Girl Scout Cookies have a rich Louisville history

Girl Scout Cookies have a rich Louisville history

Thin Mints? Do-si-dos? Tagalongs? Samoas? Pick your poison, because there’s no way you can ignore the deliciousness of Girl Scout Cookies.

These mouth watering cookies have been around since 1917 when the first cookies were baked in the kitchens of a troop in Oklahoma as a quick way to make money.

In the 1920’s the Girl Scouts magazine posted the original quick money recipe. It took about 38 cents to make and you could sell about a dozen for 20 to 30 cents.

Little Brownie Bakers, based in Louisville, is owned by Kellogg’s and produces many of the cookies that the Girl Scouts sell. The produced cookies are shipped all across the United States from their headquarters on National Turnpike.

Girl Scout Cookies can be ordered from any Scout using the order form above. Picture courtesy of Maddie Bohler.

The original recipe:

  • 1 cup of butter, or substitute
  • 1 cup of sugar
  • 2 tablespoons of milk
  • 2 eggs
  • 1 teaspoon of vanilla
  • 2 cups of flour
  • 2 teaspoons of baking powder

Recipe Courtesy of the Girl Scouts.

Girl Scout cookies were made on a local scale until the 1950’s when they began selling three main cookies, Sandwich, Shortbread, and Chocolate Mint.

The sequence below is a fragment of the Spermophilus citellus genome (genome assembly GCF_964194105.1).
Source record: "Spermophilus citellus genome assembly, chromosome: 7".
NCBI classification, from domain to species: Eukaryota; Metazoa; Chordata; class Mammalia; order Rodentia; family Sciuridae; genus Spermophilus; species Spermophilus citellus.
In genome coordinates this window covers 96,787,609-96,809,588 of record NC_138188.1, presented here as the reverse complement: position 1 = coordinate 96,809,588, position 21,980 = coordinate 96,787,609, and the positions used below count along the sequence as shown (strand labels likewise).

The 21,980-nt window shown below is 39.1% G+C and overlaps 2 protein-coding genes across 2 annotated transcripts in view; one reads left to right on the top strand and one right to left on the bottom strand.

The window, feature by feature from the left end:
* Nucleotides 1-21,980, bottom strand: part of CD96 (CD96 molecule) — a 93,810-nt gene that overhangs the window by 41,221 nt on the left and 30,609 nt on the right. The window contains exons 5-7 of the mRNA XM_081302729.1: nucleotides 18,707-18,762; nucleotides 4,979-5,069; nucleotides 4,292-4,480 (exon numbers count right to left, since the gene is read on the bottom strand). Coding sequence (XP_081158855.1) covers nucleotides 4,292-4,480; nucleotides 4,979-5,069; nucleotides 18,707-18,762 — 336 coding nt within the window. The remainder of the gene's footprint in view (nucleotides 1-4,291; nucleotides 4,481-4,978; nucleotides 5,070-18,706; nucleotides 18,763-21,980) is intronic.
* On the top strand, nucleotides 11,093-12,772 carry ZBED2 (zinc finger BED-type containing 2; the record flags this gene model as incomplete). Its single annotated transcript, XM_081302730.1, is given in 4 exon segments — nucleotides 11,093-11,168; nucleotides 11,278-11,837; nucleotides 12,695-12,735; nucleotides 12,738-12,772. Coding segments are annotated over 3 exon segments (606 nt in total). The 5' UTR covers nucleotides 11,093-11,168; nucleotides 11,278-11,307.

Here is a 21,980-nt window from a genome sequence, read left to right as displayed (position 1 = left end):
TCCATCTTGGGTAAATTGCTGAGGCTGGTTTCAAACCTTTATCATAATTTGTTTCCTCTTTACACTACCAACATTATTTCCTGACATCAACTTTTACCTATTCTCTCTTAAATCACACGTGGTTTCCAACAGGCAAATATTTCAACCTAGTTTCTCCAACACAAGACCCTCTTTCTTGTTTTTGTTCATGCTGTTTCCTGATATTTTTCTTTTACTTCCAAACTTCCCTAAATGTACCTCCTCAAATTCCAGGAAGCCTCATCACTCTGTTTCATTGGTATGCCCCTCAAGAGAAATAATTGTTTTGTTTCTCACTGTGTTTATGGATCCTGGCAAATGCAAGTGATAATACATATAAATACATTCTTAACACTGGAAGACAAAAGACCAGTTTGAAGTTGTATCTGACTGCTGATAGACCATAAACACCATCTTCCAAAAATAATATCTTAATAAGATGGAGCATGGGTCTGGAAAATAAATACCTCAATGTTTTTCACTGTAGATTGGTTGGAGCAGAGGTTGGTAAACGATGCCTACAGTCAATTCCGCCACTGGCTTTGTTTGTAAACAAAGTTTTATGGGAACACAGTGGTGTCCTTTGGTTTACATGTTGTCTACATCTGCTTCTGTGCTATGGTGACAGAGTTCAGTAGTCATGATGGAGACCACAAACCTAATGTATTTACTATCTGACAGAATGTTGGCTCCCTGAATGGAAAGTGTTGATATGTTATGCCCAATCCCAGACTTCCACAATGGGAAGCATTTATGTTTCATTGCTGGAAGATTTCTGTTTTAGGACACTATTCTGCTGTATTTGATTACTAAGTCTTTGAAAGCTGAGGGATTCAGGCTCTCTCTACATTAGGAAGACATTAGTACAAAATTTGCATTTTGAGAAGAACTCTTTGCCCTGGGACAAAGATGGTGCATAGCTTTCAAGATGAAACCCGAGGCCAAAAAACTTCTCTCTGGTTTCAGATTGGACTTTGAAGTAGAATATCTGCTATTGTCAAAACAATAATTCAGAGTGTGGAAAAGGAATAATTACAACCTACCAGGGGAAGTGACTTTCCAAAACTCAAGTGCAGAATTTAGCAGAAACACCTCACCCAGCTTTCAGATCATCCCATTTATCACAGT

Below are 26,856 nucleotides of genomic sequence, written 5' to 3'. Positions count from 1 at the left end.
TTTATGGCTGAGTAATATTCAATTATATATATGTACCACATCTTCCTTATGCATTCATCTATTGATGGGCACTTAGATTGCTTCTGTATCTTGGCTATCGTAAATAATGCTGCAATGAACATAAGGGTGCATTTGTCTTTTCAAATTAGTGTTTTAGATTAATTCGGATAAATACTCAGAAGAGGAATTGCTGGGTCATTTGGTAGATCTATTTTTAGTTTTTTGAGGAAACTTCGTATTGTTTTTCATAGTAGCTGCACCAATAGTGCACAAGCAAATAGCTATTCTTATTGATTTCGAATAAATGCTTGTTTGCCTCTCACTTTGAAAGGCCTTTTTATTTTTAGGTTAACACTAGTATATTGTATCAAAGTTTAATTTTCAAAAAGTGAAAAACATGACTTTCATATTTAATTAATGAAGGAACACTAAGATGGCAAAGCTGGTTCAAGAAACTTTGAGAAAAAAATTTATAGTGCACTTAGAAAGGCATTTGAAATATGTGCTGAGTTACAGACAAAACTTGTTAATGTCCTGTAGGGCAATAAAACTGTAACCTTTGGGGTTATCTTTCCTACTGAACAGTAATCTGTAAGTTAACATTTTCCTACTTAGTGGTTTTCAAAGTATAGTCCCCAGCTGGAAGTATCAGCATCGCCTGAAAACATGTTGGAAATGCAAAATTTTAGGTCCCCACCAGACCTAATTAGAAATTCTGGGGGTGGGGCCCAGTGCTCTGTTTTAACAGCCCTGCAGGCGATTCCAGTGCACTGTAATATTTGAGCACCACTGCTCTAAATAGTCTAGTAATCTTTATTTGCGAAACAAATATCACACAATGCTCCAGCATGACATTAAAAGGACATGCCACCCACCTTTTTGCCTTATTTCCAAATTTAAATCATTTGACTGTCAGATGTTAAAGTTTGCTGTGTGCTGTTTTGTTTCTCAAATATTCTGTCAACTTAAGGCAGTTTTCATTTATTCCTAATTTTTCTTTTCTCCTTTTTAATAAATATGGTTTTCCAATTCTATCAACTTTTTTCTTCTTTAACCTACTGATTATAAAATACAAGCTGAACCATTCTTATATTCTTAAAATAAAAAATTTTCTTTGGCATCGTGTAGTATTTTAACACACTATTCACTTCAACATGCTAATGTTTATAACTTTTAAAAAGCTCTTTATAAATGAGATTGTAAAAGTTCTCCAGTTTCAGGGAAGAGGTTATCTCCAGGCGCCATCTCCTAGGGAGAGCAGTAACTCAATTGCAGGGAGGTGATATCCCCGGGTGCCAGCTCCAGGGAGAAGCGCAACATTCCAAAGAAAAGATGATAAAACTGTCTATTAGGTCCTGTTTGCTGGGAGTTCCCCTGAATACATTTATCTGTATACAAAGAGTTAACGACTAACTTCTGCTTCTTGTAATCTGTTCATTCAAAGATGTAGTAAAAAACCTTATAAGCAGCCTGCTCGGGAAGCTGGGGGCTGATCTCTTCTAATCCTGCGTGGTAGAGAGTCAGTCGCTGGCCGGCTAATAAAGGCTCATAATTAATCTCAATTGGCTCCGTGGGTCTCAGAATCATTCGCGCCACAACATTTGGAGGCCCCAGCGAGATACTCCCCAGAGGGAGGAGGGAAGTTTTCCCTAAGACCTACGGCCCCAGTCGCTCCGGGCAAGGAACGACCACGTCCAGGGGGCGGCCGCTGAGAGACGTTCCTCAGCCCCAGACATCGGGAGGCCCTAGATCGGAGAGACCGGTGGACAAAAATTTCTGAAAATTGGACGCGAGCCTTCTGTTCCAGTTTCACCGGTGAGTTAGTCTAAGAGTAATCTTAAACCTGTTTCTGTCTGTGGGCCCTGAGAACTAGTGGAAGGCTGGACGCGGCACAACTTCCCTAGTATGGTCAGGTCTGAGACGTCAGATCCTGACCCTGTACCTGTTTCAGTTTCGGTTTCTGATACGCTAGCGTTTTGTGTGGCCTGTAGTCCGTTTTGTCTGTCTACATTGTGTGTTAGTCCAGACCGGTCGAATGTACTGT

Later in the 50’s they moved to four basic cookies, Vanilla Cookies, Chocolate Cookies, Chocolate Mint, and Shortbreads. Occasionally there would be another flavor offered.

A girl scout cookie promotional photo featuring the now eight main kinds of cookies.

This was also the time when girls began setting up tables in malls and storefronts which led to the mass amounts of girl scouts you can now find on every corner selling cookies

“My favorite cookies have been Trefoils ever since I joined the Girl Scouts 10 years ago. I actually enjoy selling cookies,” Maddie Bohler (11, YPAS) said.

While delicious, the Girl Scout Cookies might not always be the best for your health. The company realizes the importance of nutrition facts for their consumers and places them on every order form. Photo courtesy of Maddie Bohler.

Selling cookies are a way for the Girl Scouts to earn money while also learning valuable skills in the business realm. Maddie Neidens (HSU, 10) said that selling cookies was their troops biggest fundraiser.

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